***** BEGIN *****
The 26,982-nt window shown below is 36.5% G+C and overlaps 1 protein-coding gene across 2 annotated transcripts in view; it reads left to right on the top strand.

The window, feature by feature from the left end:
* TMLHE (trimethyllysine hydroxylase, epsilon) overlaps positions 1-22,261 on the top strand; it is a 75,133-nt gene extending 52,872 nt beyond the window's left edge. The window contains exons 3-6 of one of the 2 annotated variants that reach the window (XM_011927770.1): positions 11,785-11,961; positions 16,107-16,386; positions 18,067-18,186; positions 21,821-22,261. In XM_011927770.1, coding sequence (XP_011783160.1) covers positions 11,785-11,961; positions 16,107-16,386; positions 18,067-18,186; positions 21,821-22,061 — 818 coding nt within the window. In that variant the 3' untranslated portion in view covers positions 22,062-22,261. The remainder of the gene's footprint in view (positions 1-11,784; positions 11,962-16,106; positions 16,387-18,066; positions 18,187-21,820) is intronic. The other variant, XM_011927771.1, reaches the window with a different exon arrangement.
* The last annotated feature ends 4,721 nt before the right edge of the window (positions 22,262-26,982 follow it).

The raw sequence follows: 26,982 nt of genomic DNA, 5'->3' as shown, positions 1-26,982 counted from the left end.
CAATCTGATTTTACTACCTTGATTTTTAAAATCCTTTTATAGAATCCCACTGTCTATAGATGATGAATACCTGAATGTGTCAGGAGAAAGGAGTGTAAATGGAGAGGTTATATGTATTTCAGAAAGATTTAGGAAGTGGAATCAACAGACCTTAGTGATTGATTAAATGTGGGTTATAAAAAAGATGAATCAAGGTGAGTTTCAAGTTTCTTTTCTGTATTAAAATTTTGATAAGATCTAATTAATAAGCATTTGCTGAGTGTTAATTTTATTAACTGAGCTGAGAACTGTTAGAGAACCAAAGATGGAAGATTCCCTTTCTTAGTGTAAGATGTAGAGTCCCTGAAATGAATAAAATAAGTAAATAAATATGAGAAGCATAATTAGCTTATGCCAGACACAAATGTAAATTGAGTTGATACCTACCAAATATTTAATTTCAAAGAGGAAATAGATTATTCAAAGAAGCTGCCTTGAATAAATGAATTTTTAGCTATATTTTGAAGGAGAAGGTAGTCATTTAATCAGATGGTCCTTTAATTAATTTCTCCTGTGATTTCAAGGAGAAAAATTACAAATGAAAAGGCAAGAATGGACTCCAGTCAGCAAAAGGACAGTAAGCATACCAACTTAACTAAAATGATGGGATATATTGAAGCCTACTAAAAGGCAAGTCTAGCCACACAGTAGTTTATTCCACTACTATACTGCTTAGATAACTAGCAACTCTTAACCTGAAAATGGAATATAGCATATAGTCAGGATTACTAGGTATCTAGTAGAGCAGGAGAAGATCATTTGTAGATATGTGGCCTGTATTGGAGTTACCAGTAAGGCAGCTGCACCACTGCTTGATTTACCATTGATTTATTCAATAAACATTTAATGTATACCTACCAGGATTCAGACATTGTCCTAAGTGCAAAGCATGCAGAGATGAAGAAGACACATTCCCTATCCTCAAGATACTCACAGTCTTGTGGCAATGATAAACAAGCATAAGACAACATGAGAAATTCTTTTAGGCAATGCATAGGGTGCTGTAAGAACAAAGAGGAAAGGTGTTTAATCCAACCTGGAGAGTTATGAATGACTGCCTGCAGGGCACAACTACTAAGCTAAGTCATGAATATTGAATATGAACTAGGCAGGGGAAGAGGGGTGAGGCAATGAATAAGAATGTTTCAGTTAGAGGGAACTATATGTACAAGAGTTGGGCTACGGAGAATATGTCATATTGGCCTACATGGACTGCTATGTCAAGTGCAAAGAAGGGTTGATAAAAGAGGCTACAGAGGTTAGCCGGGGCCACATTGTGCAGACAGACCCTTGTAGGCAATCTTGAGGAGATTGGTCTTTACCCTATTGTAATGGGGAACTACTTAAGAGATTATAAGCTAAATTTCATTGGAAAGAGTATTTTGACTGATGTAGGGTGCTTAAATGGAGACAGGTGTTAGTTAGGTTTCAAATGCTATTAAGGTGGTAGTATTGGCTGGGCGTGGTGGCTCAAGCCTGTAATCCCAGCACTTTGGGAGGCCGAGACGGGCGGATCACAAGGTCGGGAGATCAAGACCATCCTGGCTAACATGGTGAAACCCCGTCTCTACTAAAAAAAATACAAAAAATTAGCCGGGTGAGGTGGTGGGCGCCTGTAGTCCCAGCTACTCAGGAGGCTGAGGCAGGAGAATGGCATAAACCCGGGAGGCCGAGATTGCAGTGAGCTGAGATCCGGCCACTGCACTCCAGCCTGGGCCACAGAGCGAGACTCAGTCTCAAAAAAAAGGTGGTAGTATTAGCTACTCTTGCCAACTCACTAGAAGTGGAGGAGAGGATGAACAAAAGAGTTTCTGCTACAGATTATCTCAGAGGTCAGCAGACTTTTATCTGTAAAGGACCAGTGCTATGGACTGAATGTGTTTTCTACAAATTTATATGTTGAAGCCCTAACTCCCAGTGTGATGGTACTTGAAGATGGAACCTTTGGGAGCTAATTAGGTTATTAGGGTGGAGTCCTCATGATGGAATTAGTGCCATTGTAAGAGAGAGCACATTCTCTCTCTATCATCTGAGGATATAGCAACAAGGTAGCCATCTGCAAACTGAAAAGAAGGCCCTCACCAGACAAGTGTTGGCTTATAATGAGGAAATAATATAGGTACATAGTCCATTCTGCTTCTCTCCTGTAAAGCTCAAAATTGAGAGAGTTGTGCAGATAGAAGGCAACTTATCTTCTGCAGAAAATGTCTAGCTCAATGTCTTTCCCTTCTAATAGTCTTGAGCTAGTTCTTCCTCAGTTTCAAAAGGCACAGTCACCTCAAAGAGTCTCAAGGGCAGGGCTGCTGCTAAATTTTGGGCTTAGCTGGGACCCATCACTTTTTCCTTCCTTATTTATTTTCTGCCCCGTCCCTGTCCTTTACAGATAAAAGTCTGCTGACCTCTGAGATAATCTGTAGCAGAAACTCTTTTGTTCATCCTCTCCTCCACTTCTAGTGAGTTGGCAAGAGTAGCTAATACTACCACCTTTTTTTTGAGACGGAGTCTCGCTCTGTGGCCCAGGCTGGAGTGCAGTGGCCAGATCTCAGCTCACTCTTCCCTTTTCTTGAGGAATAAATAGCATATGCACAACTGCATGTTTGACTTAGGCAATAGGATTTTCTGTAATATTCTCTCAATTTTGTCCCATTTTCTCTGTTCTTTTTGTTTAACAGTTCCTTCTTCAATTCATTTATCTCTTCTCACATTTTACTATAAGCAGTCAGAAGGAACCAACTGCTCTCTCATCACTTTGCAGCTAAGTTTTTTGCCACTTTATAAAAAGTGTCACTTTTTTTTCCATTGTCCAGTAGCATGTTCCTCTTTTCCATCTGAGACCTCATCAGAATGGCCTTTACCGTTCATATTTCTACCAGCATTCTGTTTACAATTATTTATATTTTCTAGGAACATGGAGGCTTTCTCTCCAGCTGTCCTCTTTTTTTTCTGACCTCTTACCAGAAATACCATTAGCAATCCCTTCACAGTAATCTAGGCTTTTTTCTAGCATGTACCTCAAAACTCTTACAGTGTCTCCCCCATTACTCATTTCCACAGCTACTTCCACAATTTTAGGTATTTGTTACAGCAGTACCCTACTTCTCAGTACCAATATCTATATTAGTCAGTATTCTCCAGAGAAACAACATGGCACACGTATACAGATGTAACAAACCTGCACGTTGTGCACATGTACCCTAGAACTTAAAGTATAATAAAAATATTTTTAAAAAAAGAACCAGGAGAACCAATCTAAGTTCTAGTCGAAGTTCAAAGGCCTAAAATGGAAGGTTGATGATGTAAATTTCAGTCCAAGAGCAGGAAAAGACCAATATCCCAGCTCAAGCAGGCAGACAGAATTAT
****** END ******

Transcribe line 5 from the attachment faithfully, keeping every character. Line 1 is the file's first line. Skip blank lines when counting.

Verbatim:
The raw sequence follows: 26,982 nt of genomic DNA, 5'->3' as shown, positions 1-26,982 counted from the left end.